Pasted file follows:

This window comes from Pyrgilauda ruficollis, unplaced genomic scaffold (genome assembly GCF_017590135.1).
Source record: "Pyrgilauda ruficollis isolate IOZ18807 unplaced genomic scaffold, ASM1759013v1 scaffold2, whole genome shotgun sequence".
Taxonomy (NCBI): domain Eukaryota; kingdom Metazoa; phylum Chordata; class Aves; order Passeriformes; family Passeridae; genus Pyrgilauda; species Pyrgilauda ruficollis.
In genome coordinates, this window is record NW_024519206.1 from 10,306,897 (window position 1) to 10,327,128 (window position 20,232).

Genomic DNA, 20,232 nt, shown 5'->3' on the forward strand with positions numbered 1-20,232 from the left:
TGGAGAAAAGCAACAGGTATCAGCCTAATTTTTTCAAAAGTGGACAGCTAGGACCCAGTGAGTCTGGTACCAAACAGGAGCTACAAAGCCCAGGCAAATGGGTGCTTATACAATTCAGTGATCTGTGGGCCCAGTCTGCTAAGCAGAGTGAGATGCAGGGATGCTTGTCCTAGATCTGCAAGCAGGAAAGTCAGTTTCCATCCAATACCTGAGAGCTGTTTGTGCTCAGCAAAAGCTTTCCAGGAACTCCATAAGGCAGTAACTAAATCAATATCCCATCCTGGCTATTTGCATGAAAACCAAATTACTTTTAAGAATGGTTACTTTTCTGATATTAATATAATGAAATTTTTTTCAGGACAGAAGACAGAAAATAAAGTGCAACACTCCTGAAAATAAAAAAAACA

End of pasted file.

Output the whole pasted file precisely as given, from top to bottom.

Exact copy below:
This window comes from Pyrgilauda ruficollis, unplaced genomic scaffold (genome assembly GCF_017590135.1).
Source record: "Pyrgilauda ruficollis isolate IOZ18807 unplaced genomic scaffold, ASM1759013v1 scaffold2, whole genome shotgun sequence".
Taxonomy (NCBI): domain Eukaryota; kingdom Metazoa; phylum Chordata; class Aves; order Passeriformes; family Passeridae; genus Pyrgilauda; species Pyrgilauda ruficollis.
In genome coordinates, this window is record NW_024519206.1 from 10,306,897 (window position 1) to 10,327,128 (window position 20,232).

Genomic DNA, 20,232 nt, shown 5'->3' on the forward strand with positions numbered 1-20,232 from the left:
TGGAGAAAAGCAACAGGTATCAGCCTAATTTTTTCAAAAGTGGACAGCTAGGACCCAGTGAGTCTGGTACCAAACAGGAGCTACAAAGCCCAGGCAAATGGGTGCTTATACAATTCAGTGATCTGTGGGCCCAGTCTGCTAAGCAGAGTGAGATGCAGGGATGCTTGTCCTAGATCTGCAAGCAGGAAAGTCAGTTTCCATCCAATACCTGAGAGCTGTTTGTGCTCAGCAAAAGCTTTCCAGGAACTCCATAAGGCAGTAACTAAATCAATATCCCATCCTGGCTATTTGCATGAAAACCAAATTACTTTTAAGAATGGTTACTTTTCTGATATTAATATAATGAAATTTTTTTCAGGACAGAAGACAGAAAATAAAGTGCAACACTCCTGAAAATAAAAAAAACA